A day before the House will vote on a major bill designed to rein in government surveillance, a group of blue-chip tech firms are warning that the measure falls far short of what is advertised.
The Reform Government Surveillance coalition — whose members include Google, Facebook, Microsoft, AOL, Apple, Twitter, LinkedIn, DropBox, and Yahoo — issued a statement Wednesday announcing it was pulling its support of the USA Freedom Act. The legislation would take the storage of phone records out of government hands and keep them with phone companies.
But newly amended language in the bill has “moved in the wrong direction” of true surveillance reforms, the tech companies said.
“The latest draft opens up an unacceptable loophole that could enable the bulk collection of Internet users’ data,” the coalition said. “While it makes important progress, we cannot support this bill as currently drafted and urge Congress to close this loophole to ensure meaningful reform.”
The loophole referred to is the Freedom Act’s definition of a “specific selection term,” which underwent changes in the newest version of the bill released this week. Earlier drafts, including the one passed two weeks ago by the House Judiciary and Intelligence committees, defined selectors as “a person, account or entity.” But the new language — which adds words like “address and “device” and the non-limiting term “such as” — is seen as more broad.
Also on Wednesday, the Computer & Communications Industry Association, whose members additionally include Pandora, Samsung, Sprint and others, said it would “not support consideration or passage of the USA Freedom Act in its current form.”
Several privacy groups have already revolted against the bill, citing similar concerns with the new language. Harley Geiger, senior counsel with the Center for Democracy & Technology, said the bill would allow for “an unacceptable level of surveillance.” While the language could impose some limits on infinitely vast bulk collection of phone records, Geiger said, it could still potentially allow collection on areas as large as area codes or cities.
Earlier on Wednesday, the Obama administration made official its support of the amended Freedom Act, which is a product of weeks of backroom negotiations among the White House, intelligence officials and House leadership.
The House is scheduled to vote on the bill Thursday under closed rules, meaning that no amendments will be allowed.
What We're Following See More »
Foreign Policy takes a look at the future of mining the estimated "100,000 near-Earth objects—including asteroids and comets—in the neighborhood of our planet. Some of these NEOs, as they’re called, are small. Others are substantial and potentially packed full of water and various important minerals, such as nickel, cobalt, and iron. One day, advocates believe, those objects will be tapped by variations on the equipment used in the coal mines of Kentucky or in the diamond mines of Africa. And for immense gain: According to industry experts, the contents of a single asteroid could be worth trillions of dollars." But the technology to get us there is only the first step. Experts say "a multinational body might emerge" to manage rights to NEOs, as well as a body of law, including an international court.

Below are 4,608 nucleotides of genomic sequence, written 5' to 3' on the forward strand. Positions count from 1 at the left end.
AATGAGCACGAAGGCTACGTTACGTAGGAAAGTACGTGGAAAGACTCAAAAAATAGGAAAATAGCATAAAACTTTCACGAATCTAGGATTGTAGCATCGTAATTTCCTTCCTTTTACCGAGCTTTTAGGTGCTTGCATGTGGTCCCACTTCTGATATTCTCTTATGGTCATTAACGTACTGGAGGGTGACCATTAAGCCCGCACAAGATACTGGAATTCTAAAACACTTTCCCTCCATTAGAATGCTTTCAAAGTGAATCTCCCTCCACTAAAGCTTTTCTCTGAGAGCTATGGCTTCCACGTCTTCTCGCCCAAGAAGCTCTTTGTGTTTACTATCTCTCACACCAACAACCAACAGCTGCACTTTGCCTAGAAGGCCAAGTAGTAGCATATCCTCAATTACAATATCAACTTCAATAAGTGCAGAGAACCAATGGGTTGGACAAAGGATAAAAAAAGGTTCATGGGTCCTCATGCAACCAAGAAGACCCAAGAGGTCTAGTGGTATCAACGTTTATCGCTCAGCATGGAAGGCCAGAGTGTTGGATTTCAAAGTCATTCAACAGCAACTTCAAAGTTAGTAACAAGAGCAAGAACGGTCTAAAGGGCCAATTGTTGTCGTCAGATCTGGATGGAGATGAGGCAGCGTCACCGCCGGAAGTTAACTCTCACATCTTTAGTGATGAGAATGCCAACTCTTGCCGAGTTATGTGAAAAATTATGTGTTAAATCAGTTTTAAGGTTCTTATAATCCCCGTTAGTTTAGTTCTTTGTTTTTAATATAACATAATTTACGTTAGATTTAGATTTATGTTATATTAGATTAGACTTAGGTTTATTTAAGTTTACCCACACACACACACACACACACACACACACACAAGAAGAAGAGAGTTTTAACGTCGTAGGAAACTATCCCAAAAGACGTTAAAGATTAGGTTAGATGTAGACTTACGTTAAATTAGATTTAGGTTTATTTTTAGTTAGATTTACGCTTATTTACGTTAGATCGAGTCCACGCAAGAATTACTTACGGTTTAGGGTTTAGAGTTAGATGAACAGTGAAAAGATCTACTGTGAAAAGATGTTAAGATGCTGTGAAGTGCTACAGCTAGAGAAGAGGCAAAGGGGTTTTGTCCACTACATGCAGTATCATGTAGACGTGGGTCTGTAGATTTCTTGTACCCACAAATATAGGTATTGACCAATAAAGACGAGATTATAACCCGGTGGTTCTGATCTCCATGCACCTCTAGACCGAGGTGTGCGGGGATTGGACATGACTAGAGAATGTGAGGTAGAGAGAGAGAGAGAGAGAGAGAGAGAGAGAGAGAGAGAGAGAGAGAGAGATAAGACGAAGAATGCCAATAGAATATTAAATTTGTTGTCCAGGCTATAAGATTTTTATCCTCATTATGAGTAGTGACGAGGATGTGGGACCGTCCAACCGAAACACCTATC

Not to be outdone by Jeffrey Goldberg's recent piece in The Atlantic about President Obama's foreign policy, the New York Times Magazine checks in with a longread on the president's economic legacy. In it, Obama is cognizant that the economic reality--73 straight months of growth--isn't matched by public perceptions. Some of that, he says, is due to a constant drumbeat from the right that "that denies any progress." But he also accepts some blame himself. “I mean, the truth of the matter is that if we had been able to more effectively communicate all the steps we had taken to the swing voter,” he said, “then we might have maintained a majority in the House or the Senate.”
Ronald Reagan's children and political allies took to the media and Twitter this week to chide funnyman Will Ferrell for his plans to play a dementia-addled Reagan in his second term in a new comedy entitled Reagan. In an open letter, Reagan's daughter Patti Davis tells Ferrell, who's also a producer on the movie, “Perhaps for your comedy you would like to visit some dementia facilities. I have—I didn’t find anything comedic there, and my hope would be that if you’re a decent human being, you wouldn’t either.” Michael Reagan, the president's son, tweeted, "What an Outrag....Alzheimers is not joke...It kills..You should be ashamed all of you." And former Rep. Joe Walsh called it an example of "Hollywood taking a shot at conservatives again."
In a sign that she’s ready to put a longer-than-expected primary battle behind her, former Secretary of State Hillary Clinton (D) is no longer going on the air in upcoming primary states. “Team Clinton hasn’t spent a single cent in … California, Indiana, Kentucky, Oregon and West Virginia, while” Sen. Bernie Sanders’ (I-VT) “campaign has spent a little more than $1 million in those same states.” Meanwhile, Sen. Jeff Merkley (D-OR), Sanders’ "lone backer in the Senate, said the candidate should end his presidential campaign if he’s losing to Hillary Clinton after the primary season concludes in June, breaking sharply with the candidate who is vowing to take his insurgent bid to the party convention in Philadelphia.”